The Making of Modern Turkey: Nation and State in Eastern Anatolia, 1913-1950
Üngör, Ugor Ümit.
Oxford University Press, 2011, 334 pages. ISBN 9780199603602.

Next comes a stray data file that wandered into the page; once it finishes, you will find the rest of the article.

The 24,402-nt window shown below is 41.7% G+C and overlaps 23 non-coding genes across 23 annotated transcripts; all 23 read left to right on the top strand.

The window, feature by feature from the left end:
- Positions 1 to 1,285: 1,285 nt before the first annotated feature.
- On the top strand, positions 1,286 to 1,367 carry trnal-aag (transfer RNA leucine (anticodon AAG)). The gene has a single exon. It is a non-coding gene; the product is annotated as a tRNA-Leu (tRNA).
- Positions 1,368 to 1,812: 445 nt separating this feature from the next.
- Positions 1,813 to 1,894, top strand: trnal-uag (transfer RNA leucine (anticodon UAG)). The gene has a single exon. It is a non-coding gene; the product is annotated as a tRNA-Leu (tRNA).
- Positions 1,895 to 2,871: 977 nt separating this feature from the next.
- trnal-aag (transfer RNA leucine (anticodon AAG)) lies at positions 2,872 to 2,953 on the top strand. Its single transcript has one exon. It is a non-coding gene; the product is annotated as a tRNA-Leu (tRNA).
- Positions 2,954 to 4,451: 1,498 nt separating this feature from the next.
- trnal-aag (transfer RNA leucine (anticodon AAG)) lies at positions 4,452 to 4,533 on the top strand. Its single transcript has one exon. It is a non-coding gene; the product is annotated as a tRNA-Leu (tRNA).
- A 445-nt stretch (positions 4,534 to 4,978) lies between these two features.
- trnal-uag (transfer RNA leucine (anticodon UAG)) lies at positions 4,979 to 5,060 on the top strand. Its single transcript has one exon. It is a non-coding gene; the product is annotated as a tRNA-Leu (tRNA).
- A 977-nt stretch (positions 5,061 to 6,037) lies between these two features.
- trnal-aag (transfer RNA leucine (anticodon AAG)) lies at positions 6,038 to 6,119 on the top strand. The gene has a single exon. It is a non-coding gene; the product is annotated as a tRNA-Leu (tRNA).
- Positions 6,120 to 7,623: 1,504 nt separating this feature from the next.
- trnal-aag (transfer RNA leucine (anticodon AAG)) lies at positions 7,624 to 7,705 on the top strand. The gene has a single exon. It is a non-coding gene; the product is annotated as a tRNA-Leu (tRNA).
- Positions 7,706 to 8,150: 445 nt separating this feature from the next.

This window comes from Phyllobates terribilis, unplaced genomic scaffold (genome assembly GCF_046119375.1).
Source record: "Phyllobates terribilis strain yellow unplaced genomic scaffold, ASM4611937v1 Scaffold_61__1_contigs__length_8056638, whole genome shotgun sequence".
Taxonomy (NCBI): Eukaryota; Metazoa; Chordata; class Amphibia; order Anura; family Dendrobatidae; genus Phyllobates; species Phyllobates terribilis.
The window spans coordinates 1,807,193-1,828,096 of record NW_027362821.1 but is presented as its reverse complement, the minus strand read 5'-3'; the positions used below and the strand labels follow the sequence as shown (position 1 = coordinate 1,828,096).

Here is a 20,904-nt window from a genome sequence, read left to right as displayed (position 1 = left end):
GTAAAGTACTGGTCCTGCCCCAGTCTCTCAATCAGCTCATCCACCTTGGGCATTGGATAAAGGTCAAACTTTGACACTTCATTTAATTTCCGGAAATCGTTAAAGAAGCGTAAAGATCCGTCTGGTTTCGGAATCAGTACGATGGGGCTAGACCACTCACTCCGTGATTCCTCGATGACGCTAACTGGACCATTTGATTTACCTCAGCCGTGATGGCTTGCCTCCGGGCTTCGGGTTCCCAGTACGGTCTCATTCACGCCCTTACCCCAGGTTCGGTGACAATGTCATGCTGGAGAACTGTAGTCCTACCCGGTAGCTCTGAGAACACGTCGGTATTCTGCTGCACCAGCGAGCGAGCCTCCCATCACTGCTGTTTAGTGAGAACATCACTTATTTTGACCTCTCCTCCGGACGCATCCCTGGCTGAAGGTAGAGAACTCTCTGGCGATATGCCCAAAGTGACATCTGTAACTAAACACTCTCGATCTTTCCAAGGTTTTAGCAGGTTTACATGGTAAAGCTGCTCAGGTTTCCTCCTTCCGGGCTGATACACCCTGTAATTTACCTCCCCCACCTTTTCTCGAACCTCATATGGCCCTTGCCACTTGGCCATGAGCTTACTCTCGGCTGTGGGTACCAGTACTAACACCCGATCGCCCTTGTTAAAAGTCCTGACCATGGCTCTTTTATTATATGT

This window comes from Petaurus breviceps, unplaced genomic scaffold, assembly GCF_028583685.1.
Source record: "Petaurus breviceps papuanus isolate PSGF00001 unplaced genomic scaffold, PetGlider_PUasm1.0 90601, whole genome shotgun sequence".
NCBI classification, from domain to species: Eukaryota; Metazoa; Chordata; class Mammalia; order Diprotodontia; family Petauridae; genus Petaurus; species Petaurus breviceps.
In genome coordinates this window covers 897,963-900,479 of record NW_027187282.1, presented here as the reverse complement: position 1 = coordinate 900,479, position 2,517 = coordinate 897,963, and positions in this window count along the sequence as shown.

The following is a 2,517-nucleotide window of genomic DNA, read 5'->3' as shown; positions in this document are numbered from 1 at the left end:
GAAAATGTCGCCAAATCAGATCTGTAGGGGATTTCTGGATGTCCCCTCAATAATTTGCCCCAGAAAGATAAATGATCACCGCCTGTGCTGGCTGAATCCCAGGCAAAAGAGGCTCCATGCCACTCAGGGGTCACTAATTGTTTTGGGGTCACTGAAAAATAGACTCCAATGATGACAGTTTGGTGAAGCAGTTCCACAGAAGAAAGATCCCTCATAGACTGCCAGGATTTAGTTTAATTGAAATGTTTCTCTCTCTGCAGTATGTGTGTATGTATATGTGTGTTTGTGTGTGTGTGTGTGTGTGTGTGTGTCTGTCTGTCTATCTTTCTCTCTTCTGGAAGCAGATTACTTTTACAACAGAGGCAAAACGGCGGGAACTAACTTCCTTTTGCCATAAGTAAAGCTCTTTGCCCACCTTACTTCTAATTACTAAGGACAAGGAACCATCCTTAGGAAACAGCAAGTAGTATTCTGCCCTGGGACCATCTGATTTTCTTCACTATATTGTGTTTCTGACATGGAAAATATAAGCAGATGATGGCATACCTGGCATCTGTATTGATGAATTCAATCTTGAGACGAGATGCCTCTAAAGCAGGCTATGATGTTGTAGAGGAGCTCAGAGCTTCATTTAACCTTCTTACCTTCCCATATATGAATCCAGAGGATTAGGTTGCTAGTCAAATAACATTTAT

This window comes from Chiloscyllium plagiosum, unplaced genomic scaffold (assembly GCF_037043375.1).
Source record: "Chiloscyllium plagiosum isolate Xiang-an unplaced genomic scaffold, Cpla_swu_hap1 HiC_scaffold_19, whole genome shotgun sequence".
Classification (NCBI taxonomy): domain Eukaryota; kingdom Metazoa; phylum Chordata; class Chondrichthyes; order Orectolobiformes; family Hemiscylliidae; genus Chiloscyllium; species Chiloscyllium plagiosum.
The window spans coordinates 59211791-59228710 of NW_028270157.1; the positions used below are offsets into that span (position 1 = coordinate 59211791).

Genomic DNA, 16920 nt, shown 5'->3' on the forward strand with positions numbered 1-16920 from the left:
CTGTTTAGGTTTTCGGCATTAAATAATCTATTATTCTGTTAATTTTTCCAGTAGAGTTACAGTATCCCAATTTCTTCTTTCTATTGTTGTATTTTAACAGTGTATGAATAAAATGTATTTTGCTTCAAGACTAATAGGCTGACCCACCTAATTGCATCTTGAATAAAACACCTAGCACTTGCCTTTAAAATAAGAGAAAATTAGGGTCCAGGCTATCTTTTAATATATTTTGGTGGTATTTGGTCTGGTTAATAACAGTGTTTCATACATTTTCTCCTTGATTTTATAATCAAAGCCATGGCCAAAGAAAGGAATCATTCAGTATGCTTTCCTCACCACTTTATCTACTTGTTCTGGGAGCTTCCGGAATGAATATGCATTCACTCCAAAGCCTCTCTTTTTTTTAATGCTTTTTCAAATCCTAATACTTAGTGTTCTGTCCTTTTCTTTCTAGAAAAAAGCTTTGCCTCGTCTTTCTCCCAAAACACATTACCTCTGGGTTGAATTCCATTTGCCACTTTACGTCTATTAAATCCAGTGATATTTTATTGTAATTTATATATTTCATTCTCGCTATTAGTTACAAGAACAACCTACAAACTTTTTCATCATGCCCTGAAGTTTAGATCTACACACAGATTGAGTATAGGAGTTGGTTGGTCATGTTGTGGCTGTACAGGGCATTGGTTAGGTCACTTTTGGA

For centuries, the eastern provinces of the Ottoman Empire had been a multi‐ethnic region, where Armenians, Kurds, Syriacs, Turks and Arabs lived together in the same villages and cities. The disintegration of the Ottoman Empire and rise of the nation state would violently alter this situation. Nationalist elites intervened in heterogeneous populations which they identified as objects of knowledge, management, and change. These often violent processes of state formation destroyed historical regions and emptied multicultural cities, clearing the way for modern nation states. This book highlights how the Young Turk regime, from 1913 to 1950, subjected Eastern Turkey to various forms of nationalist population policies aimed at ethnically homogenizing the region and incorporating it into the Turkish nation state. It examines how the regime utilized technologies of social engineering such as genocide, deportation, spatial planning, forced assimilation, and memory politics, to increase ethnic and cultural homogeneity within the nation state. Drawing on secret files and unexamined records, the author demonstrates that concerns of state security, ethnocultural identity, and national purity drove these policies. The eastern provinces, the heartland of Armenian and Kurdish life, became an epicentre of Young Turk population policies and the theatre of unprecedented levels of mass violence.